Association Between Infant Mortality Attributable to Birth Defects and Payment Source for Delivery — United States, 2011–2013
Weekly / January 27, 2017 / 66(3);84–87
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Lynn M. Almli, PhD1; Caroline C. Alter, MS2; Rebecca B. Russell, MSPH2; Sarah C. Tinker, PhD1; Penelope P. Howards, PhD3; Janet Cragan, MD1; Emily Petersen, MD1; Gerard E. Carrino, PhD4; Jennita Reefhuis, PhD1 (View author affiliations)View suggested citation
What is already known about this topic?
Infant mortality attributable to birth defects (IMBD) differs by race/ethnicity, gestational age, and age group at death.
What is added by this report?
The rates of IMBD among preterm infants whose deliveries were covered by Medicaid were 12% and 49% higher during the neonatal and postneonatal periods, respectively, than IMBD rates among preterm infants whose deliveries were covered by private insurance. IMBD rates among term infants whose deliveries were covered by Medicaid were 44% and 45% higher during the neonatal and postneonatal periods, respectively, than rates among term infants whose deliveries were covered by private insurance.
What are the implications for public health practice?
Rates of infant mortality attributable to birth defects are higher for births covered by Medicaid than for those covered by private insurance. Strategies to ensure quality of care and access to care might reduce the differences between deliveries covered by Medicaid and those covered by private insurance.
Birth defects are a leading cause of infant mortality in the United States (1), accounting for approximately 20% of infant deaths. The rate of infant mortality attributable to birth defects (IMBD) in the United States in 2014 was 11.9 per 10,000 live births (1). Rates of IMBD differ by race/ethnicity (2), age group at death (2), and gestational age at birth (3). Insurance type is associated with survival among infants with congenital heart defects (CHD) (4). In 2003, a checkbox indicating principal payment source for delivery was added to the U.S. standard birth certificate (5). To assess IMBD by payment source for delivery, CDC analyzed linked U.S. birth/infant death data for 2011–2013 from states that adopted the 2003 revision of the birth certificate. The results indicated that IMBD rates for preterm (<37 weeks of gestation) and term (≥37 weeks) infants whose deliveries were covered by Medicaid were higher during the neonatal (<28 days) and postneonatal (≥28 days to <1 year) periods compared with infants whose deliveries were covered by private insurance. Similar differences in postneonatal mortality were observed for the three most common categories of birth defects listed as a cause of death: central nervous system (CNS) defects, CHD, and chromosomal abnormalities. Strategies to ensure quality of care and access to care might reduce the difference between deliveries covered by Medicaid and those covered by private insurance.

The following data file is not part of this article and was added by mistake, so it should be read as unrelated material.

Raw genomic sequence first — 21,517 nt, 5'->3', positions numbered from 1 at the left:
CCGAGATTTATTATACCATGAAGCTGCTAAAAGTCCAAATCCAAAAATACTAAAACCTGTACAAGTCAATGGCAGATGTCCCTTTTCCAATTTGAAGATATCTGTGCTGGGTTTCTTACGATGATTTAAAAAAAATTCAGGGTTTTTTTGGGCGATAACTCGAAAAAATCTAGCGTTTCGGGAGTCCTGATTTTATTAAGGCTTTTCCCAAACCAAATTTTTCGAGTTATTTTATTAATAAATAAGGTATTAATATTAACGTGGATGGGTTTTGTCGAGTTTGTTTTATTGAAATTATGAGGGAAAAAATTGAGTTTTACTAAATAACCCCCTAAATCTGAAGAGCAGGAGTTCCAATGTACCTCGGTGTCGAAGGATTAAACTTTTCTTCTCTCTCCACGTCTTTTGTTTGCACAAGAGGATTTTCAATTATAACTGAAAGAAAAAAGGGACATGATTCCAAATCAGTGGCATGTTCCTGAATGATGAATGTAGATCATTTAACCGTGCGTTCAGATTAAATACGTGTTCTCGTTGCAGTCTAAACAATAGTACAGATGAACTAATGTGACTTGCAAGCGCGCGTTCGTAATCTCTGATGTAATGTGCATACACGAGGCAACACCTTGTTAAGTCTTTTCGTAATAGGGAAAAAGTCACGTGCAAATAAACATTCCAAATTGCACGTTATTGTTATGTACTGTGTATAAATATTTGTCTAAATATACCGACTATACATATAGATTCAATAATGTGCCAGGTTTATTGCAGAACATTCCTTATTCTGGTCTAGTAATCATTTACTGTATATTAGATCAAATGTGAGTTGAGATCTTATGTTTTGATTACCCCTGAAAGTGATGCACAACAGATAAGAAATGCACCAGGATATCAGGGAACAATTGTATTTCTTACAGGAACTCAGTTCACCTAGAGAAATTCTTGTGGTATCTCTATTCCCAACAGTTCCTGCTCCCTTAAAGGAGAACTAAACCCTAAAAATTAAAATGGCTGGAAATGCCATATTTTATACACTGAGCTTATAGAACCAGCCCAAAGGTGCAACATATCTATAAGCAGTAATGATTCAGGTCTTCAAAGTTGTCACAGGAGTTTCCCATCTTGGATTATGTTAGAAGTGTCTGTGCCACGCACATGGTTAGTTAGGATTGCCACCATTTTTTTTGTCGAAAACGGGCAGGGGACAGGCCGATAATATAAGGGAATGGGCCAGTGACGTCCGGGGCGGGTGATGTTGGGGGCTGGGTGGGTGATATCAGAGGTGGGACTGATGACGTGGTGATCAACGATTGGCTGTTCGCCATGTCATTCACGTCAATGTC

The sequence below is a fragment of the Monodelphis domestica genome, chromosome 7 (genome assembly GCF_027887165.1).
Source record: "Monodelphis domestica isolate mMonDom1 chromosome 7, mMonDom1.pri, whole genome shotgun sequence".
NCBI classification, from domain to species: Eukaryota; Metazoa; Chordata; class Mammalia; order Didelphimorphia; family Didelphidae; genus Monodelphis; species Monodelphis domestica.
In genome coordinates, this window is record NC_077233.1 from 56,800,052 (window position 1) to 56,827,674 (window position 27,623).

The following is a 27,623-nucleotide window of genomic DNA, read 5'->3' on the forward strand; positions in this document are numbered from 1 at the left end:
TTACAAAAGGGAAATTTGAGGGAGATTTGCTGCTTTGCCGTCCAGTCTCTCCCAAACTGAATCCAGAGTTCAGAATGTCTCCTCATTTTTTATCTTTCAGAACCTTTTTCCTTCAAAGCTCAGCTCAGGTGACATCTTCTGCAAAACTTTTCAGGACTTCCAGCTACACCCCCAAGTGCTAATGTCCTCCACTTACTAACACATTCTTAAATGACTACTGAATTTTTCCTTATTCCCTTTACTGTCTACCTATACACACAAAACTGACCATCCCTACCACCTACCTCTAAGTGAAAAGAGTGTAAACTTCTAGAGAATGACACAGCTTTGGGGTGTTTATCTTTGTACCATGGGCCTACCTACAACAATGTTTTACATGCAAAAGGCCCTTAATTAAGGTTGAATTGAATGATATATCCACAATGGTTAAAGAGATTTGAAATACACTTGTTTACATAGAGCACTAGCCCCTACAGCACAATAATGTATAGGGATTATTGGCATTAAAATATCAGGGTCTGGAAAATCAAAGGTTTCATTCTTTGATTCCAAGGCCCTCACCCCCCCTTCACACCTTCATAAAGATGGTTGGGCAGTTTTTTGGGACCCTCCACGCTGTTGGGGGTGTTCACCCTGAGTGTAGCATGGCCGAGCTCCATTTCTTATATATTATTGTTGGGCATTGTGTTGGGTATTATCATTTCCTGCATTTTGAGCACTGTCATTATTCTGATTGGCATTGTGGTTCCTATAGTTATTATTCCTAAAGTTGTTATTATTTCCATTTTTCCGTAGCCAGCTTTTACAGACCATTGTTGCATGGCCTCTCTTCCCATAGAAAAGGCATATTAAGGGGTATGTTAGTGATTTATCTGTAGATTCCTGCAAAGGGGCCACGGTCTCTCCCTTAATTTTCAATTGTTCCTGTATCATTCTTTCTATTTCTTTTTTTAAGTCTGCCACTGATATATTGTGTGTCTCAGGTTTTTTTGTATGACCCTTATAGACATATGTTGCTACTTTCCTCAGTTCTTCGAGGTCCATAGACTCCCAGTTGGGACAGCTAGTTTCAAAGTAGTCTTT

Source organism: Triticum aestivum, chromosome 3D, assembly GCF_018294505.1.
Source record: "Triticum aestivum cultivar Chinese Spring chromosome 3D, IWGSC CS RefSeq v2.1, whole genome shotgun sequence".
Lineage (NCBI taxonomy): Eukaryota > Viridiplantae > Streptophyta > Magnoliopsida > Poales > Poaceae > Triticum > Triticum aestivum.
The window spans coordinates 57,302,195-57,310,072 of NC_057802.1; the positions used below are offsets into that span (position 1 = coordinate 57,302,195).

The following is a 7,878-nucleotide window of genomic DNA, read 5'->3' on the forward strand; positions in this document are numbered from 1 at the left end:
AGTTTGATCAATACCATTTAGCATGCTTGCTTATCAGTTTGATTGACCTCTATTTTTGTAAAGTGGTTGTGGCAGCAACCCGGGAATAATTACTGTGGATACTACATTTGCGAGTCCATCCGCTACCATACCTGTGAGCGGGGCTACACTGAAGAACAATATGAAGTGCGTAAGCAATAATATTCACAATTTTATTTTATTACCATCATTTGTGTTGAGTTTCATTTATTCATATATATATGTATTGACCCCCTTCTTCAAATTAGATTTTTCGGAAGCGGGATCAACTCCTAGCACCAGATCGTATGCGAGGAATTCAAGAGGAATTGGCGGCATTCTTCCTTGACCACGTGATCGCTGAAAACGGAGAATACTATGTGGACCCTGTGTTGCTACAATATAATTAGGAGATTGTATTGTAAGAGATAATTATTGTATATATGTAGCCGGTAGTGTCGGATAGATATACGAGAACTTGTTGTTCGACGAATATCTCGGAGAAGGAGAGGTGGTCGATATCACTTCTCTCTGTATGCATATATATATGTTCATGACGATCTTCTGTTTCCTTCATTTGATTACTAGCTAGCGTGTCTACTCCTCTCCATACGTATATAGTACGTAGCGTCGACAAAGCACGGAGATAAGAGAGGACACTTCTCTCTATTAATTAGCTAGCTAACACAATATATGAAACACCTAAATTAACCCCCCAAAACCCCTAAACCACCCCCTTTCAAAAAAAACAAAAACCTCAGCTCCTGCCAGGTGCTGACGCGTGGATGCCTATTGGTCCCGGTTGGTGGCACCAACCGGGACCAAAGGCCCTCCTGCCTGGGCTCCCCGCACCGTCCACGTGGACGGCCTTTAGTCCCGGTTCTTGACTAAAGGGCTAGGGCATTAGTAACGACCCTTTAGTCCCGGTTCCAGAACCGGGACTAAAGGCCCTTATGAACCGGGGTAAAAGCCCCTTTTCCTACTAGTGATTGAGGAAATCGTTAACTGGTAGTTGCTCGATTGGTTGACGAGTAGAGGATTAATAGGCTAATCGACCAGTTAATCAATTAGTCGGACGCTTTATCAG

This analysis used 2011–2013 Linked Birth and Infant Death Data from the National Vital Statistics System* for infants aged <1 year born to U.S. residents. The 2003 revision of the birth certificate included information on the payment source for delivery for the first time; thus, analysis of this variable was limited to states that adopted the 2003 revision. In 2011, 33 states and the District of Columbia (DC) (representing 76% of U.S. births) used the 2003 revision; in 2012, 36 states and DC (83%) used the revision, and in 2013, 38 states and DC used the revision (86%). Approximately 1.0%–1.2% of infant death records could not be linked to their corresponding birth certificates. The linkage completion by state ranged from 95.5%–100%, with approximately 50% of states linking all of their records each year. To accommodate nonlinked death records, estimates of the number of infant deaths for each state were weighted according to the percentage of records linked to a birth certificate by state and age group at death (6). Gestational age was based on last menstrual period (LMP). Birth and death records with unknown gestational age, gestational age of <20 weeks or >44 weeks, and implausible combinations of gestational age and birthweight (7) were excluded (7.9% of infant deaths and 1.2% of live births). Births not covered by Medicaid or private insurance (18.8% of infant deaths and 17.1% of live births) were included in the totals used for rate calculations. Deaths attributable to major birth defects were defined as those for which the underlying cause of death on the death certificate was classified as a birth defect according to the International Classification of Diseases, 10th Revision, codes Q00.0–Q99.9. Exceptions included the following: undescended testicles (Q53.1, Q53.2, and Q53.9) or cardiovascular conditions that were not considered structural heart defects (Q27.0–Q28.9); preterm births with an underlying cause of death considered to be a complication of prematurity (i.e., lung hypoplasia [Q33.6], persistent foramen ovale [PFO, Q21.1], and patent ductus arteriosus [PDA, Q25.0]); and all neonatal deaths among term infants with PFO or PDA as the underlying cause.